No one likes sitting in traffic. And Ford has just come up with a new patent that may give some people, and their cars, a way to negotiate with others to get to their destination faster.
A new patent from Ford Global Technologies describes how cars could talk with each other on which one is allowed to pass, while others would move aside into slower lanes. Just granted this week, the patent by the Dearborn, MI-based company has cars communicating via cryptocurrency transactions. In short, cars would pay each other to pull essentially into a slow lane when another car needed wanted to move faster with less traffic.
Cars would tell each other to move aside for other cars to get through, or even pay each other if they needed to get through traffic more quickly. Ford
Called " Vehicle-to-Vehicle Cooperation to Marshall Traffic ," the patent describes how cars would be optimized to drive at a constant speed, through a kind of "cooperative adaptive cruise control," or CACC. The technology would help ease traffic congestion when needed.
Ford notes that traffic — or flow rate — often gets worse "…because of lack of coordinate on the drivers," according to the patent. People stop short, they accelerate, get frustrated, then stop again. None of this makes for a happy — or efficient — driving experience.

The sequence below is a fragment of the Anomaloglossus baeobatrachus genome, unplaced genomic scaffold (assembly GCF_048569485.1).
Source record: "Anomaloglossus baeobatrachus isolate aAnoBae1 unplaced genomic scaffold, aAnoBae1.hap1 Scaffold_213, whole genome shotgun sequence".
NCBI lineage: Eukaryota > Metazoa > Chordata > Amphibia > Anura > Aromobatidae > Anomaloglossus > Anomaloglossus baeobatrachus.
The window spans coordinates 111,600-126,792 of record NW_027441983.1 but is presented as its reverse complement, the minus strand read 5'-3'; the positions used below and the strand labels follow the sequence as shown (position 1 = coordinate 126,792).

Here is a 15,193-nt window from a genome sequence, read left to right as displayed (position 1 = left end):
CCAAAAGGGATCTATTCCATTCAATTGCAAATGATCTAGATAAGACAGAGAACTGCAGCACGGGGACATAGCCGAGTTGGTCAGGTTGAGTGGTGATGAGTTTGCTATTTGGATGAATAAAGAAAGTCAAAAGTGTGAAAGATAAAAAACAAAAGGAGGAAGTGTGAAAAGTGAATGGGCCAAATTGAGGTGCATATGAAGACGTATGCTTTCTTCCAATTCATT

But those cars kitted with Ford's CACC technology would basically start herding cars without the technology into groups, trying to keep the speed and flow constant. In other cases, the technology would also enable cars to talk to each other — and let some get through. In those cases, they would use a
called CMMP tokens — essentially paying on another — to pass.
"The CMMP tokens are used to validate and authorize a transaction in which, at consumer vehicle request, the merchant vehicles either occupy slower lanes of traffic themselves or allow the consumer vehicle to merge into the own lane and pass as necessary," says the patent.
As with any patent, there is no guarantee that the technology will ever come into play. But certainly, embedding technology into vehicles that would allow them to communicate with each other is a big focus in today's car industry. Ford already has a patent on autonomous cars without steering wheels and pedals — and GM is actually planning to start building self-driving cars without wheels and pedals starting in 2019.